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Category# Particle physics

Summary

Particle physics or high energy physics is the study of fundamental particles and forces that constitute matter and radiation. The fundamental particles in the universe are classified in the Standard Model as fermions (matter particles) and bosons (force-carrying particles). There are three generations of fermions, although ordinary matter is made only from the first fermion generation. The first generation consists of up and down quarks which form protons and neutrons, and electrons and electron neutrinos. The three fundamental interactions known to be mediated by bosons are electromagnetism, the weak interaction, and the strong interaction.
Quarks cannot exist on their own but form hadrons. Hadrons that contain an odd number of quarks are called baryons and those that contain an even number are called mesons. Two baryons, the proton and the neutron, make up most of the mass of ordinary matter. Mesons are unstable and the longest-lived last for only a few hundredths of a microsecond. They occur after collisions between particles made of quarks, such as fast-moving protons and neutrons in cosmic rays. Mesons are also produced in cyclotrons or other particle accelerators.
Particles have corresponding antiparticles with the same mass but with opposite electric charges. For example, the antiparticle of the electron is the positron. The electron has a negative electric charge, the positron has a positive charge. These antiparticles can theoretically form a corresponding form of matter called antimatter. Some particles, such as the photon, are their own antiparticle.
These elementary particles are excitations of the quantum fields that also govern their interactions. The dominant theory explaining these fundamental particles and fields, along with their dynamics, is called the Standard Model. The reconciliation of gravity to the current particle physics theory is not solved; many theories have addressed this problem, such as loop quantum gravity, string theory and supersymmetry theory.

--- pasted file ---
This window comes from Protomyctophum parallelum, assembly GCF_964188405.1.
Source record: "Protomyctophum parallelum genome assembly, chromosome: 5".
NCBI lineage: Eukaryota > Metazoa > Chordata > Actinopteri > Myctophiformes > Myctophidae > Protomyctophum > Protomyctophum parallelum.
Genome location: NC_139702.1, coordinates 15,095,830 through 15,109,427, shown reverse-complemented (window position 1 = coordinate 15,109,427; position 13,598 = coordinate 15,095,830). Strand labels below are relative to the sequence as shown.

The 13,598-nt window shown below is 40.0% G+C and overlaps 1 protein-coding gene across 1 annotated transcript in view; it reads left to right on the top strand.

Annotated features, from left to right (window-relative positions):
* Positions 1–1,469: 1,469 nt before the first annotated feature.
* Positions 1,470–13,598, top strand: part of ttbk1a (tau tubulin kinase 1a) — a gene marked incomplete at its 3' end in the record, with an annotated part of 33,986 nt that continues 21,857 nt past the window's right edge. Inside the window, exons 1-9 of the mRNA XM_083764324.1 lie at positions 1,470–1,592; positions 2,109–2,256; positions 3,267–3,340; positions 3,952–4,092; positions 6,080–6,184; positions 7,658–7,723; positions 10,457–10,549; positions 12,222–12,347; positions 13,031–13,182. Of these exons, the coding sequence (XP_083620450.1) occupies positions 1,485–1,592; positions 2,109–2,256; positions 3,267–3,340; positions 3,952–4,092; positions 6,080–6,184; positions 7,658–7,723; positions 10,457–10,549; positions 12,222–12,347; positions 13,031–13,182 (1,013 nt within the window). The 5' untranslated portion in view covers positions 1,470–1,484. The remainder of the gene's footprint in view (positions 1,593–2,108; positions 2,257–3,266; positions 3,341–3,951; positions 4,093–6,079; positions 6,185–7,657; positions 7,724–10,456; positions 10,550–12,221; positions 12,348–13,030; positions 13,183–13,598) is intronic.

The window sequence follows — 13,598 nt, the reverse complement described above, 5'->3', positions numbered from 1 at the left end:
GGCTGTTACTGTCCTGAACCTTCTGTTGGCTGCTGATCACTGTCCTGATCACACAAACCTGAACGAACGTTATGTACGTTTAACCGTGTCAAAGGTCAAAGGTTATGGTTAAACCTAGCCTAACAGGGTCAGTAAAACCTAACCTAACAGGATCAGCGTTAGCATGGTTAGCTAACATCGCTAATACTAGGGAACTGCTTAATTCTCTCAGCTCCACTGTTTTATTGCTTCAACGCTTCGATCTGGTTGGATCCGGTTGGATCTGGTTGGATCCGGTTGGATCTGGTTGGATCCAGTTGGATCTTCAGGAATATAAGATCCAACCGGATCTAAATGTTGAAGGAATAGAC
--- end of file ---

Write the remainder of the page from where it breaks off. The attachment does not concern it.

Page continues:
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Presentation of particle properties, their symmetries and interactions.
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Electroweak interaction

In particle physics, the electroweak interaction or electroweak force is the unified description of two of the four known fundamental interactions of nature: electromagnetism (electromagnetic interaction) and the weak interaction. Although these two forces appear very different at everyday low energies, the theory models them as two different aspects of the same force. Above the unification energy, on the order of 246 GeV, they would merge into a single force.

J/psi meson

The _J/psi (J/psi) meson ˈdʒeɪ_ˈsaɪ_ˈmiːzɒn is a subatomic particle, a flavor-neutral meson consisting of a charm quark and a charm antiquark. Mesons formed by a bound state of a charm quark and a charm anti-quark are generally known as "charmonium" or psions. The _J/Psi is the most common form of charmonium, due to its spin of 1 and its low rest mass. The _J/Psi has a rest mass of 3.0969GeV/c2, just above that of the _charmed eta (2.9836GeV/c2), and a mean lifetime of 7.2e-21s.

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The Standard Model of particle physics is the theory describing three of the four known fundamental forces (electromagnetic, weak and strong interactions – excluding gravity) in the universe and classifying all known elementary particles. It was developed in stages throughout the latter half of the 20th century, through the work of many scientists worldwide, with the current formulation being finalized in the mid-1970s upon experimental confirmation of the existence of quarks.

Topics in quantum field theory

In theoretical physics, quantum field theory (QFT) is a theoretical framework that combines classical field theory, special relativity, and quantum mechanics. QFT is used in particle physics to construct physical models of subatomic particles and in condensed matter physics to construct models of quasiparticles. QFT treats particles as excited states (also called quanta) of their underlying quantum fields, which are more fundamental than the particles.

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